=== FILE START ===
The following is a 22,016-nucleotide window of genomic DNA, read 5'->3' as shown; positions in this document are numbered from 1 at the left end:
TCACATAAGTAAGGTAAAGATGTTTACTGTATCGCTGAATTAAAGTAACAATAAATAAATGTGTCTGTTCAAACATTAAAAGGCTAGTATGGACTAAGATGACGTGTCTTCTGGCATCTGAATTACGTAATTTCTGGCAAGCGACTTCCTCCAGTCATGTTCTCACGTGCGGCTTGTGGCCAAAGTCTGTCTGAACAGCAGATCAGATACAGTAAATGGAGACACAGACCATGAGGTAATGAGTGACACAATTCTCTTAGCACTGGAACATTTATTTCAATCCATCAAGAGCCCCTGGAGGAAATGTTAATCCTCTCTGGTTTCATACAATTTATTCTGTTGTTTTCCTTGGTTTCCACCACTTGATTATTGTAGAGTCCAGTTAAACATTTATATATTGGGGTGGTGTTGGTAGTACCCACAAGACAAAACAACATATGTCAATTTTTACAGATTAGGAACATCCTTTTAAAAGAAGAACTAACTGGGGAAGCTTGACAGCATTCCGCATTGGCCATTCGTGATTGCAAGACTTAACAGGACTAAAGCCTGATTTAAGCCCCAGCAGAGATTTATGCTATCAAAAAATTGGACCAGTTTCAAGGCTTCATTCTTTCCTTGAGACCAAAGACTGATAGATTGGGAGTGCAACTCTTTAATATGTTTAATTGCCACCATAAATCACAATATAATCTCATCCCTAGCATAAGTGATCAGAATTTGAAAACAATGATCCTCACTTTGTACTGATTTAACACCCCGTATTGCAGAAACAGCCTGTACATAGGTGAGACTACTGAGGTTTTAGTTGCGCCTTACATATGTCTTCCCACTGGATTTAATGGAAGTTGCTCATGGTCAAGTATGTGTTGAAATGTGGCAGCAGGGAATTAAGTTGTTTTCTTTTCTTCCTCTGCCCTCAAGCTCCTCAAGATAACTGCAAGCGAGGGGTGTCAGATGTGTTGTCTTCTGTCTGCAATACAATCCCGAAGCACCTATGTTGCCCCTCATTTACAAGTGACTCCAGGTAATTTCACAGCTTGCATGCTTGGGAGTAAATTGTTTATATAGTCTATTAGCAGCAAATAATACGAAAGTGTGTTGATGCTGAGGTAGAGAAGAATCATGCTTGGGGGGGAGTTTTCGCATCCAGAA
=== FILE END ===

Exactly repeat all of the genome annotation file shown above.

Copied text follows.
The following is a 22,016-nucleotide window of genomic DNA, read 5'->3' as shown; positions in this document are numbered from 1 at the left end:
TCACATAAGTAAGGTAAAGATGTTTACTGTATCGCTGAATTAAAGTAACAATAAATAAATGTGTCTGTTCAAACATTAAAAGGCTAGTATGGACTAAGATGACGTGTCTTCTGGCATCTGAATTACGTAATTTCTGGCAAGCGACTTCCTCCAGTCATGTTCTCACGTGCGGCTTGTGGCCAAAGTCTGTCTGAACAGCAGATCAGATACAGTAAATGGAGACACAGACCATGAGGTAATGAGTGACACAATTCTCTTAGCACTGGAACATTTATTTCAATCCATCAAGAGCCCCTGGAGGAAATGTTAATCCTCTCTGGTTTCATACAATTTATTCTGTTGTTTTCCTTGGTTTCCACCACTTGATTATTGTAGAGTCCAGTTAAACATTTATATATTGGGGTGGTGTTGGTAGTACCCACAAGACAAAACAACATATGTCAATTTTTACAGATTAGGAACATCCTTTTAAAAGAAGAACTAACTGGGGAAGCTTGACAGCATTCCGCATTGGCCATTCGTGATTGCAAGACTTAACAGGACTAAAGCCTGATTTAAGCCCCAGCAGAGATTTATGCTATCAAAAAATTGGACCAGTTTCAAGGCTTCATTCTTTCCTTGAGACCAAAGACTGATAGATTGGGAGTGCAACTCTTTAATATGTTTAATTGCCACCATAAATCACAATATAATCTCATCCCTAGCATAAGTGATCAGAATTTGAAAACAATGATCCTCACTTTGTACTGATTTAACACCCCGTATTGCAGAAACAGCCTGTACATAGGTGAGACTACTGAGGTTTTAGTTGCGCCTTACATATGTCTTCCCACTGGATTTAATGGAAGTTGCTCATGGTCAAGTATGTGTTGAAATGTGGCAGCAGGGAATTAAGTTGTTTTCTTTTCTTCCTCTGCCCTCAAGCTCCTCAAGATAACTGCAAGCGAGGGGTGTCAGATGTGTTGTCTTCTGTCTGCAATACAATCCCGAAGCACCTATGTTGCCCCTCATTTACAAGTGACTCCAGGTAATTTCACAGCTTGCATGCTTGGGAGTAAATTGTTTATATAGTCTATTAGCAGCAAATAATACGAAAGTGTGTTGATGCTGAGGTAGAGAAGAATCATGCTTGGGGGGGAGTTTTCGCATCCAGAA